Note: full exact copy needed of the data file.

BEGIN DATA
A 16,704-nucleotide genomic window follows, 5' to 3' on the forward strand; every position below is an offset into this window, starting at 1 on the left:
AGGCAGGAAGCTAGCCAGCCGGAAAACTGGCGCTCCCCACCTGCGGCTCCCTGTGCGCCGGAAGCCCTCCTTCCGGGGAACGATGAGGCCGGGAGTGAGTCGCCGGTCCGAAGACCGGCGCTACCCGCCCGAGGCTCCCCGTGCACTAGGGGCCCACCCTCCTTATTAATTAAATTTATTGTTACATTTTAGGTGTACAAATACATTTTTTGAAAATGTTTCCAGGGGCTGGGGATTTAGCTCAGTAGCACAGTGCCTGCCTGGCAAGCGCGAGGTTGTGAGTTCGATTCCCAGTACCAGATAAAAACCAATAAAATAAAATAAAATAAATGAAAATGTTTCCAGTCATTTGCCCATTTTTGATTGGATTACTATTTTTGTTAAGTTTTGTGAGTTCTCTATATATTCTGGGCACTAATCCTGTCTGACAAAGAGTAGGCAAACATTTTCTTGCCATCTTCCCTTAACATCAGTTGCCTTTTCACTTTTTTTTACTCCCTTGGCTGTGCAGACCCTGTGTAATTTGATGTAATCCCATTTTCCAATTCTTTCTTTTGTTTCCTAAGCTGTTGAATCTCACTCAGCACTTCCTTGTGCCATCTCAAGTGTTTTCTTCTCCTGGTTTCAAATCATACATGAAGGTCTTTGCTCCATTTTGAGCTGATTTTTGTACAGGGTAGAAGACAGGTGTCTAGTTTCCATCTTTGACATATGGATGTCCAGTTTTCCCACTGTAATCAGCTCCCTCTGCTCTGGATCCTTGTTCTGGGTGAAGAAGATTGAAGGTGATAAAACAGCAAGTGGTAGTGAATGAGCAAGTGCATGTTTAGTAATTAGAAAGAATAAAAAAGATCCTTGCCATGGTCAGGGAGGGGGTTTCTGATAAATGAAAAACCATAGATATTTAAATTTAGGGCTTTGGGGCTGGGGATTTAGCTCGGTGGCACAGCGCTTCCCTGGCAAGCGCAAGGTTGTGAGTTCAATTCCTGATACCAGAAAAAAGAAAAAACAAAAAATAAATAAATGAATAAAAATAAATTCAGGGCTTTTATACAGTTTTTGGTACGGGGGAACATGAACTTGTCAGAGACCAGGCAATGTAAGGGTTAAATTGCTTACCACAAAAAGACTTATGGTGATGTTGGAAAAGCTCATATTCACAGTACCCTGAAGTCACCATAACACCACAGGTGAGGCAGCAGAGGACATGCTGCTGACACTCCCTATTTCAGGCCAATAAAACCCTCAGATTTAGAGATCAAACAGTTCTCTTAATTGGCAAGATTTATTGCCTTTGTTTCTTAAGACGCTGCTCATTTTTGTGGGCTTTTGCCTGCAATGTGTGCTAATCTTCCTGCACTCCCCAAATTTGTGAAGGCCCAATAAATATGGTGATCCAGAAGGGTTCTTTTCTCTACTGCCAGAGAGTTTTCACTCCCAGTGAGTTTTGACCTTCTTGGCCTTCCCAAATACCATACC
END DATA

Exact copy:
A 16,704-nucleotide genomic window follows, 5' to 3' on the forward strand; every position below is an offset into this window, starting at 1 on the left:
AGGCAGGAAGCTAGCCAGCCGGAAAACTGGCGCTCCCCACCTGCGGCTCCCTGTGCGCCGGAAGCCCTCCTTCCGGGGAACGATGAGGCCGGGAGTGAGTCGCCGGTCCGAAGACCGGCGCTACCCGCCCGAGGCTCCCCGTGCACTAGGGGCCCACCCTCCTTATTAATTAAATTTATTGTTACATTTTAGGTGTACAAATACATTTTTTGAAAATGTTTCCAGGGGCTGGGGATTTAGCTCAGTAGCACAGTGCCTGCCTGGCAAGCGCGAGGTTGTGAGTTCGATTCCCAGTACCAGATAAAAACCAATAAAATAAAATAAAATAAATGAAAATGTTTCCAGTCATTTGCCCATTTTTGATTGGATTACTATTTTTGTTAAGTTTTGTGAGTTCTCTATATATTCTGGGCACTAATCCTGTCTGACAAAGAGTAGGCAAACATTTTCTTGCCATCTTCCCTTAACATCAGTTGCCTTTTCACTTTTTTTTACTCCCTTGGCTGTGCAGACCCTGTGTAATTTGATGTAATCCCATTTTCCAATTCTTTCTTTTGTTTCCTAAGCTGTTGAATCTCACTCAGCACTTCCTTGTGCCATCTCAAGTGTTTTCTTCTCCTGGTTTCAAATCATACATGAAGGTCTTTGCTCCATTTTGAGCTGATTTTTGTACAGGGTAGAAGACAGGTGTCTAGTTTCCATCTTTGACATATGGATGTCCAGTTTTCCCACTGTAATCAGCTCCCTCTGCTCTGGATCCTTGTTCTGGGTGAAGAAGATTGAAGGTGATAAAACAGCAAGTGGTAGTGAATGAGCAAGTGCATGTTTAGTAATTAGAAAGAATAAAAAAGATCCTTGCCATGGTCAGGGAGGGGGTTTCTGATAAATGAAAAACCATAGATATTTAAATTTAGGGCTTTGGGGCTGGGGATTTAGCTCGGTGGCACAGCGCTTCCCTGGCAAGCGCAAGGTTGTGAGTTCAATTCCTGATACCAGAAAAAAGAAAAAACAAAAAATAAATAAATGAATAAAAATAAATTCAGGGCTTTTATACAGTTTTTGGTACGGGGGAACATGAACTTGTCAGAGACCAGGCAATGTAAGGGTTAAATTGCTTACCACAAAAAGACTTATGGTGATGTTGGAAAAGCTCATATTCACAGTACCCTGAAGTCACCATAACACCACAGGTGAGGCAGCAGAGGACATGCTGCTGACACTCCCTATTTCAGGCCAATAAAACCCTCAGATTTAGAGATCAAACAGTTCTCTTAATTGGCAAGATTTATTGCCTTTGTTTCTTAAGACGCTGCTCATTTTTGTGGGCTTTTGCCTGCAATGTGTGCTAATCTTCCTGCACTCCCCAAATTTGTGAAGGCCCAATAAATATGGTGATCCAGAAGGGTTCTTTTCTCTACTGCCAGAGAGTTTTCACTCCCAGTGAGTTTTGACCTTCTTGGCCTTCCCAAATACCATACC